This update on the progress and activities of the first cohort of the Next Generation Professoriate (NGP) features two major events – Manya Mooya's book launch and the Zevenwacht writing retreat.
Manya Mooya launched his new book in the Department of Construction Economics and Management, New Snape Building, upper campus, on 11 May 2016. The event celebrated the publication of his book Real Estate Valuation Theory: A Critical Appraisal (Springer 2016). Mr Christopher Gavor, the valuer-general, gave the guest address. He praised not only the sophistication, novelty and ambition of the book but also told a rapt audience that Mooya had been the inspiration behind the Property Valuation Act 17 of 2014 and the creation of the office of the valuer-general.
Professor Francis Petersen warmly congratulated Mooya, drawing connections between the past when he (Petersen) was dean of Engineering and the Built Environment and related to Mooya as a faculty member and the present in which he relates to Mooya as a member of the Next Generation Professoriate cohort.
In his speech, Mooya praised UCT as a centre of research excellence. He thanked UCT as an institution that had supported him since he arrived as a lecturer at UCT in 2006. He thanked his colleagues, particularly his head of department, Associate Professor Kathy Michell, and Mr Rob McGaffen, who offered closing comments. But his greatest debt of gratitude was extended to Dr Lyn Holness of the Emerging Researcher Programme, who had given him hope and inspiration throughout his stay at UCT.
The second major NGP autumn event was the writing retreat at the Zevenwacht Estate, Kuils River, from 16 to 18 May 2016. The event was funded by a grant from the UCT Skills Development Fund. The event was very well attended but also featured some notable and regrettable absentees. Ed February had a serious mountain-bike accident and is recovering in a hospital in Wellington.
(Back row from left to right) Waheeda Amien, Sine Duma, Sharon Kleintjes, Virna Leaner, Tracy Gutuza, Frank Matose, Lee-Ann Tong, Jennifer Moodley, Sylvia Bruinders and Corrinne Shaw. (Front row from left to right) Chun-Sung Huang, Bongi Bangeni, Kate le Roux, Lebogang Ramma and Robert Morrell.
The writing retreat provided an opportunity to concentrate exclusively on a writing task – journal article, book chapter, funding proposal, conference abstract, paper or poster. Apart from the obvious singular focus of the participants – and the scarcely audible tickle of laptop keys – the retreat also allowed members of the cohort to get to know and assist one another. The statistical skill of one cohort member helped to solve the problem of another. A difficult methodological issue was taken outside by two cohort members who were writing a joint paper. Cohort members conferred earnestly about particular writing challenges that they faced and Robert Morrell, the NGP director, was on hand to assist when requested.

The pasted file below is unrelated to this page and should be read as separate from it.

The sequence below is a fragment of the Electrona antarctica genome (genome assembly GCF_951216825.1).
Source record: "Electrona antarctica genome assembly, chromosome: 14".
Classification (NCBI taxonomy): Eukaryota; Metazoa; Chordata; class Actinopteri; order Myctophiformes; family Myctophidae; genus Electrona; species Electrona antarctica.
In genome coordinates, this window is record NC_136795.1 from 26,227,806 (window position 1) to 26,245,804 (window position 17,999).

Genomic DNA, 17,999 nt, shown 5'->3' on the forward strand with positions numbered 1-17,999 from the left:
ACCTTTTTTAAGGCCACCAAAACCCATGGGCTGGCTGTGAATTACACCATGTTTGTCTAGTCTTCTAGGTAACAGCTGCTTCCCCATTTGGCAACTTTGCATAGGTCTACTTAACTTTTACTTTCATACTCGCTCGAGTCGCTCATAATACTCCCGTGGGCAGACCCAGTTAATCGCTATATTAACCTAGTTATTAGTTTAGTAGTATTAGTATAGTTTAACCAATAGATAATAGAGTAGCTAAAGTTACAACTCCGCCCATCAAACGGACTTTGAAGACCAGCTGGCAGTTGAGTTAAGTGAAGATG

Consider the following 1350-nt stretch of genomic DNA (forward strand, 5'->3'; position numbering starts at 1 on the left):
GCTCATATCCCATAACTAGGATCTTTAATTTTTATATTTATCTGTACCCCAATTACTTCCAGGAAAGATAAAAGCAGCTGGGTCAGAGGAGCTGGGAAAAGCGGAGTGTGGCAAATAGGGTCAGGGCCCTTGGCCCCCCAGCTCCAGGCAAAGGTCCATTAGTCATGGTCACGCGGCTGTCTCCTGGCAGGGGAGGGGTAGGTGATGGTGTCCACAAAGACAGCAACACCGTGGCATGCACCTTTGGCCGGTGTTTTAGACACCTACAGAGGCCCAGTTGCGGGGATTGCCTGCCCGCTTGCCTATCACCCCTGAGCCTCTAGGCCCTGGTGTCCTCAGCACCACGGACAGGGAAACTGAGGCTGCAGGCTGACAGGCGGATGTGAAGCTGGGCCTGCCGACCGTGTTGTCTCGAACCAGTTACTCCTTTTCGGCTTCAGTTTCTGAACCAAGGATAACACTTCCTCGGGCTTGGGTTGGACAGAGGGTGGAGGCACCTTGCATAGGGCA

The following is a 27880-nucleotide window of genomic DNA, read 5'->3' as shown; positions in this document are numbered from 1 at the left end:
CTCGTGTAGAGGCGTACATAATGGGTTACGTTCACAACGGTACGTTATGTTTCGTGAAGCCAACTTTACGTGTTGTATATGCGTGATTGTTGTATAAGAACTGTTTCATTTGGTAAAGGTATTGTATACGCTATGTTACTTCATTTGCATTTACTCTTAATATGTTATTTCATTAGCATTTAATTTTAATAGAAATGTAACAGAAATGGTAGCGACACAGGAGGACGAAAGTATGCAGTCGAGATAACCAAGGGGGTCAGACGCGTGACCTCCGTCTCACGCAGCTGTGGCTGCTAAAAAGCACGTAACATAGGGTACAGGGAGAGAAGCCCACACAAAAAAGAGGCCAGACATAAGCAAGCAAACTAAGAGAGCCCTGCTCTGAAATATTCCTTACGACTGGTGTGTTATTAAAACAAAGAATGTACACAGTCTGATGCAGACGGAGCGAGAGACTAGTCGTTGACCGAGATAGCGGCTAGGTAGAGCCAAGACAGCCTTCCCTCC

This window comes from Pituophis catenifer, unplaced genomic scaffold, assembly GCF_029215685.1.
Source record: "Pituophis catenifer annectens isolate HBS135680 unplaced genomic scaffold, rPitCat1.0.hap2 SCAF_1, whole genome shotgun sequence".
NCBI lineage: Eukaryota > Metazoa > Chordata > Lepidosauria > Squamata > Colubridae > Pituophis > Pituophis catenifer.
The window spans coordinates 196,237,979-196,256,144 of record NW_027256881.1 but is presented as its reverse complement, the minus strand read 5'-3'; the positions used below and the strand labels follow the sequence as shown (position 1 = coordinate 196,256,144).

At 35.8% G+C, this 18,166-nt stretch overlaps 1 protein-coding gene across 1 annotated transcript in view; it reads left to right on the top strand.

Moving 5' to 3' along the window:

The retreat is one of many activities that slowly but steadily build networks and trust. The members of this cohort may one day be members of Senate together and the friendships and mutual knowing that is being forged now will be counted in years to come as the cement of transformation.
The retreat also provided some enthusiastic cohort members with the chance to stretch their legs. Frank Molteno, Corrinne Shaw and Kate le Roux took an early morning run among the vines to activate their synapses and ready them for the day ahead.
Intrepid early morning runners – Frank Matose (Sociology), Corrinne Shaw (Mechanical Engineering) and Kate le Roux (CHED)
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The Next Generation Professoriate (NGP) is a mid-career academic staff development and support programme. Funded by the vice-chancellor’s Strategic Funds, the NGP addresses demographic inequalities in the academic hierarchy. The goal is to help members become associate and full professors.
The NGP was officially launched in September 2015. By the end of 2018, four of its members had been promoted to full professor and a further 14 had reached the rank of associate professor.
The programme is led by Dr Robert Morrell, who has over 35 years of academic experience in South African universities. He has a B1-rating from the the National Research Foundation (NRF) and is an elected member of the Academy of Sciences in South Africa.